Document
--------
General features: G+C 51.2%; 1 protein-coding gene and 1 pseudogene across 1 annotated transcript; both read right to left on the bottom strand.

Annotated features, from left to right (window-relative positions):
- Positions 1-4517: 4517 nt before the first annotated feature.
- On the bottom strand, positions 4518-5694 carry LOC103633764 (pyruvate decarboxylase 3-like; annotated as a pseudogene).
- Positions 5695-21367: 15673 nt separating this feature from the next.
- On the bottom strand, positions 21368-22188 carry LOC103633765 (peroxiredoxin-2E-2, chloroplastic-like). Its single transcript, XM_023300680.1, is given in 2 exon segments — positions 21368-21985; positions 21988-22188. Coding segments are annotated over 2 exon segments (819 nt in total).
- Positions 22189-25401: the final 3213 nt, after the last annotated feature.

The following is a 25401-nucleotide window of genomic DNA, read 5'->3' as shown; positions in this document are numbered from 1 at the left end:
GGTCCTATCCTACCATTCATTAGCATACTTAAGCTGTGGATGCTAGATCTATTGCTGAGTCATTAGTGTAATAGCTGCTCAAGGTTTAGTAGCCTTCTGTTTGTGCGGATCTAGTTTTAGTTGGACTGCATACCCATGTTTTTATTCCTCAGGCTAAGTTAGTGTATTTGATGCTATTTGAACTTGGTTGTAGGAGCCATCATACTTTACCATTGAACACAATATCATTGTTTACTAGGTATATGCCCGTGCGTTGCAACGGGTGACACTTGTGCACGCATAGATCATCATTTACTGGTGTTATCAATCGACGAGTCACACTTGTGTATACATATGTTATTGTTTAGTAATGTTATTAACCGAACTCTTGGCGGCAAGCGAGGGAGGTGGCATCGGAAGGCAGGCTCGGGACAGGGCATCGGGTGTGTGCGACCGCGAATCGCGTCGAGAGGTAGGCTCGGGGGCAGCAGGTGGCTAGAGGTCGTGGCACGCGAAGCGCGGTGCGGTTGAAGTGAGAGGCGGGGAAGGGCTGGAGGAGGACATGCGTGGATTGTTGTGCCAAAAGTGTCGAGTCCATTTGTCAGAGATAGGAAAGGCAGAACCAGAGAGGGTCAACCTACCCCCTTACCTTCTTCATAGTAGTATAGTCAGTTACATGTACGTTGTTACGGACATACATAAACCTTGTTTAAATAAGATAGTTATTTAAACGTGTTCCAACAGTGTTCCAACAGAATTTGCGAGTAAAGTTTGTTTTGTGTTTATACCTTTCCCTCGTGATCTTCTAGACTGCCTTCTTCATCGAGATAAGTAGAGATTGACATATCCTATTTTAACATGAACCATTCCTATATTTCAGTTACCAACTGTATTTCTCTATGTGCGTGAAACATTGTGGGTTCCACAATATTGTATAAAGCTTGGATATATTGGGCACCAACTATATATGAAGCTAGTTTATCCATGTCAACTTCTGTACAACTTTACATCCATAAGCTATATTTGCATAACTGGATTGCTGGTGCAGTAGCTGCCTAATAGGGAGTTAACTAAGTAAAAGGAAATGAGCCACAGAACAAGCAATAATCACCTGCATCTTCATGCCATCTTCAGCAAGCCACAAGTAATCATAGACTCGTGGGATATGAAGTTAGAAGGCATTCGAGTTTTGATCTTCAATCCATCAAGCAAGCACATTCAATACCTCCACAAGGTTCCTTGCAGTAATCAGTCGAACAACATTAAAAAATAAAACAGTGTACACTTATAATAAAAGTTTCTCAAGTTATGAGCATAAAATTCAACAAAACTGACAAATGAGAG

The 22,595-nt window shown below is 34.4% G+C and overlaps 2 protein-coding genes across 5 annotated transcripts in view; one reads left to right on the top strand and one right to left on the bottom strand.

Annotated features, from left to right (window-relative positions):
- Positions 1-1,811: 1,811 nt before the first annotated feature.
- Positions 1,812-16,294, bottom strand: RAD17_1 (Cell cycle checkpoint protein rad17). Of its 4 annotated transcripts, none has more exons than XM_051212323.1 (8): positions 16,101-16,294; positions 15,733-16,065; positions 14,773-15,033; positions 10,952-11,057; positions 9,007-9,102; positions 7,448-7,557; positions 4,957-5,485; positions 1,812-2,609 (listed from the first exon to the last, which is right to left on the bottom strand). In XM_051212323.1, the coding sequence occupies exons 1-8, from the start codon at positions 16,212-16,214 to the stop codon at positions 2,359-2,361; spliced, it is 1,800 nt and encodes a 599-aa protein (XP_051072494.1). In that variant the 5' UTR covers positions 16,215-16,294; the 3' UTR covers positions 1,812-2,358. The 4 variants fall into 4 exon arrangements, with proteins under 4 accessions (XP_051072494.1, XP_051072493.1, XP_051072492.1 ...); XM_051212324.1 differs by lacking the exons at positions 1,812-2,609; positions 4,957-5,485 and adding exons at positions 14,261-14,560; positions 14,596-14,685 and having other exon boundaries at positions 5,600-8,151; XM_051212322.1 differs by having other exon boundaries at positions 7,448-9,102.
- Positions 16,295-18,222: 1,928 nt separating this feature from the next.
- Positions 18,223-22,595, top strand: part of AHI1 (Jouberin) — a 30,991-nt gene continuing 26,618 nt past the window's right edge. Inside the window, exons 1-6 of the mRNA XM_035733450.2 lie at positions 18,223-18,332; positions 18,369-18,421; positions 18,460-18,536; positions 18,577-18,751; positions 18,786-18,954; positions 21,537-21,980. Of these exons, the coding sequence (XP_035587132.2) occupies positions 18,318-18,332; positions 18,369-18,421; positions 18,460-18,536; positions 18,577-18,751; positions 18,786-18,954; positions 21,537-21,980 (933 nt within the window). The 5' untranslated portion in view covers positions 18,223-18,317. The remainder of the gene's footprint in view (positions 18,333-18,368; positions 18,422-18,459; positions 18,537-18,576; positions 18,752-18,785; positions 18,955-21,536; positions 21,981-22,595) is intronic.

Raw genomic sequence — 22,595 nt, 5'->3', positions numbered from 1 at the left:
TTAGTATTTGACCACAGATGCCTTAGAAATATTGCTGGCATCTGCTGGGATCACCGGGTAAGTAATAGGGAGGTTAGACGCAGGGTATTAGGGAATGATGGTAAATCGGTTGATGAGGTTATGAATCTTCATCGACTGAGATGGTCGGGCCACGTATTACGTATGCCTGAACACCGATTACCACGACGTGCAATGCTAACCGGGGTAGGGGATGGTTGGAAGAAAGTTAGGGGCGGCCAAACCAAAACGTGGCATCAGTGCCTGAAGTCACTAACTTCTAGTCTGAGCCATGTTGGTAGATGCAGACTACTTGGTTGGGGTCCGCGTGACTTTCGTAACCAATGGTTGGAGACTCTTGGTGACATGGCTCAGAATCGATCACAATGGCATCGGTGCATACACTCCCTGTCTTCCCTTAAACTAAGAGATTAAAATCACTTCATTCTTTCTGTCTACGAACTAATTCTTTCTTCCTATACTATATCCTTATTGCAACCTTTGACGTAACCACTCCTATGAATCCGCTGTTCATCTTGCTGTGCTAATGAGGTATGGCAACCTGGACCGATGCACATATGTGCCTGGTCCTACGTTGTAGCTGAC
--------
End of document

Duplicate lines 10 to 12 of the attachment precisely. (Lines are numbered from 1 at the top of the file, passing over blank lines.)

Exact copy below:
The 22,595-nt window shown below is 34.4% G+C and overlaps 2 protein-coding genes across 5 annotated transcripts in view; one reads left to right on the top strand and one right to left on the bottom strand.

Annotated features, from left to right (window-relative positions):
- Positions 1-1,811: 1,811 nt before the first annotated feature.